While 3D printing (or additive manufacturing) has been used for product prototyping purposes, new developments from Disney Research could see electronics directly integrated into products as they are printed.
In the paper “Printed Optics: 3D Printing of Embedded Optical Elements for Interactive Devices”, the researchers from Disney Research looked at ways in which sensing, display and illumination elements can be directly embedded in the casing or structure of a device.
Particularly, they looked at the integration of display surfaces, illumination techniques such as light pipes, optical sensors and optoelectronic components that are either 3D printed directly into the devices, or, in the case of more advanced electronics, introduced in the middle of the 3D printing process and thus embedded into the final product.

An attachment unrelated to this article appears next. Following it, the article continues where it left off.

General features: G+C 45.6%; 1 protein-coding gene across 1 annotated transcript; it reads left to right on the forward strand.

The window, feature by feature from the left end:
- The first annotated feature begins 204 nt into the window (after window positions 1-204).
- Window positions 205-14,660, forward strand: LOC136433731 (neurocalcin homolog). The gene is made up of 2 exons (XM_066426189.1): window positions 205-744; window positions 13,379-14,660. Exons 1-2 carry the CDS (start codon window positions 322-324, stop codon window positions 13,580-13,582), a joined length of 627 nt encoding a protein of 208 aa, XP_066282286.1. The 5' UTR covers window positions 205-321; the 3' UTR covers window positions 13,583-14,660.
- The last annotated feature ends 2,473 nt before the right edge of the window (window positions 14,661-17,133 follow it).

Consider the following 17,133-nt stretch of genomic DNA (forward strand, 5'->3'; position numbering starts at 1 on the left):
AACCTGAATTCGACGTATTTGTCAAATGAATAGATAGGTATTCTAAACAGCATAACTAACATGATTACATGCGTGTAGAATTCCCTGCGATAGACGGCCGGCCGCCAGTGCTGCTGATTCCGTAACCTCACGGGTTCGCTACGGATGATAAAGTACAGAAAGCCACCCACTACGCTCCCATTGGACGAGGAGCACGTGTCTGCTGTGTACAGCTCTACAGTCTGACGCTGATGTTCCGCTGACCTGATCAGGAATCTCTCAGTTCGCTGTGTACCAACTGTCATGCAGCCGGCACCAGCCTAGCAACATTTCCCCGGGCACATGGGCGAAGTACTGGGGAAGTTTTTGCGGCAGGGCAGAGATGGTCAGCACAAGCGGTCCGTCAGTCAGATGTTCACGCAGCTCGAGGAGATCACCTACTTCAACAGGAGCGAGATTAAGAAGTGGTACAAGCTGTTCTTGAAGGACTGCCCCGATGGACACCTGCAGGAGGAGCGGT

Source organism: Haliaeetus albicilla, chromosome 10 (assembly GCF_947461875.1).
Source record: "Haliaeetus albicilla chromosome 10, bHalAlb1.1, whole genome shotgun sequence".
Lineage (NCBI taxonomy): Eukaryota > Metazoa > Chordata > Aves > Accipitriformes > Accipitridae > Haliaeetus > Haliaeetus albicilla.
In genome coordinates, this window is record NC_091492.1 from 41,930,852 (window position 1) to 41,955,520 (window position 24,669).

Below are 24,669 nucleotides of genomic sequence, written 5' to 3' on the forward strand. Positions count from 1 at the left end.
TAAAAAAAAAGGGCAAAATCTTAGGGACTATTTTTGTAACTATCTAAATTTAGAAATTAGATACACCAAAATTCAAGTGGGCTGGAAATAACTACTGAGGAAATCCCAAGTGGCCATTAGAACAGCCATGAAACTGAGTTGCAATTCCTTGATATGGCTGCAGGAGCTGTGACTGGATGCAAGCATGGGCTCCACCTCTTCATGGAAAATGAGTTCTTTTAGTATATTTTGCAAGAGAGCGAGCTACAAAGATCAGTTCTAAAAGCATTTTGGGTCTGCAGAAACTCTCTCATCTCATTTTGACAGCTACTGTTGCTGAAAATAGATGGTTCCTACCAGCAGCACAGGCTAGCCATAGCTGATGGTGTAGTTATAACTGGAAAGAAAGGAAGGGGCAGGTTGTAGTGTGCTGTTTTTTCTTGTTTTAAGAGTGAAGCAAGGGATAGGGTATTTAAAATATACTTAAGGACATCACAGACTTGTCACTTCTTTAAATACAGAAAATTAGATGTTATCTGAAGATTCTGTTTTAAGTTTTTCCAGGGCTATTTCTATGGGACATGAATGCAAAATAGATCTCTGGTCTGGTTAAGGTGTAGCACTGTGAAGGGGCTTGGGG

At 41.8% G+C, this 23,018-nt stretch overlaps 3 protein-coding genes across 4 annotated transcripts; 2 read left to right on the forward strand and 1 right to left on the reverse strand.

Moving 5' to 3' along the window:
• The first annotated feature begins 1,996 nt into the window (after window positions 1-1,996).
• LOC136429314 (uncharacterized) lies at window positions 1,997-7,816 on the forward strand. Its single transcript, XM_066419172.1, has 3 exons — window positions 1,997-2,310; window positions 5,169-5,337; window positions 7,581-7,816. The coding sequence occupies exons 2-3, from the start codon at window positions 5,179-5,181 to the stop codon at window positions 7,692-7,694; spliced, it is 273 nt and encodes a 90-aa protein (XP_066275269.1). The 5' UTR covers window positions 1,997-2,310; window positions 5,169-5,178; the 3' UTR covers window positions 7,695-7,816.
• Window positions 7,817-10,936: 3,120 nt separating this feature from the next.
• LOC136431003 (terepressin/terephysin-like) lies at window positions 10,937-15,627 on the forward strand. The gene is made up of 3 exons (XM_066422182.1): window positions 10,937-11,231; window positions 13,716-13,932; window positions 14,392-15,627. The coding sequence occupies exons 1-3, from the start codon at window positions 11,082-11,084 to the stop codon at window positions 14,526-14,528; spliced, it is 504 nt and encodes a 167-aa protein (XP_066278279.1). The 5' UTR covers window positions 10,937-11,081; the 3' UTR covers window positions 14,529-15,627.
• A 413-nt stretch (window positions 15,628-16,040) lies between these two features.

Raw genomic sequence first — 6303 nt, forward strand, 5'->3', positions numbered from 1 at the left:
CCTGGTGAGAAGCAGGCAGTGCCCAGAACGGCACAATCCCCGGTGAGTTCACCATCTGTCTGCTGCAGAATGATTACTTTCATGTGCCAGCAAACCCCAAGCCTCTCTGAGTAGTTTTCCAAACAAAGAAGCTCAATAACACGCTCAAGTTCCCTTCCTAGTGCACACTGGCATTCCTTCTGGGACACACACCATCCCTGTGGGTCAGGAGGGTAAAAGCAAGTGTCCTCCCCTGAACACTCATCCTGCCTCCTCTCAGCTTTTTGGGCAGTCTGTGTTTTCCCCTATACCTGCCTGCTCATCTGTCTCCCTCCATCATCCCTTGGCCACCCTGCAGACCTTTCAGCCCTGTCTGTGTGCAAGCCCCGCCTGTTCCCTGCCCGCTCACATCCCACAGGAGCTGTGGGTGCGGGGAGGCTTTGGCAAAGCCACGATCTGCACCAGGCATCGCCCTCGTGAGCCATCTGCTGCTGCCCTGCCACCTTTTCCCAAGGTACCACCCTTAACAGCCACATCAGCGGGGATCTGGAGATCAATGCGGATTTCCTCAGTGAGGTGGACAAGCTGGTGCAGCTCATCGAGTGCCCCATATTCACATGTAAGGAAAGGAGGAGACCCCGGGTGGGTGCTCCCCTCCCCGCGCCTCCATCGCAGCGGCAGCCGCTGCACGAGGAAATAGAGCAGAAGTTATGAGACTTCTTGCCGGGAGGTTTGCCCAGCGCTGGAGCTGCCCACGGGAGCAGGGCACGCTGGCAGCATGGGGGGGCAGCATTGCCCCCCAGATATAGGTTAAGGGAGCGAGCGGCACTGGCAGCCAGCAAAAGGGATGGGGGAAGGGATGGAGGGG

With 3D printing becoming increasingly affordable, the researchers say one day devices with active electronic components could be created as a single object, rather than having a case and electronics created separately and assembled.
“This capability has tremendous potential for rapid high fidelity prototyping, and eventually for production of customised devices tailored to individual needs and/or specific tasks,” the researchers wrote. “It will be possible to design highly functional devices in a digital editor — importing components from a library of interactive elements, positioning and customising them, then pushing ‘print’ to have them realized in physical form.”
One of the main areas of breakthrough is in the 3D printing of optical elements, which need to propagate light clearly. Traditionally, optical elements have required precise manufacturing and finishing, but it is now possible to 3D print high resolution transparent optics with similar clarity to plexiglass. … (Read more)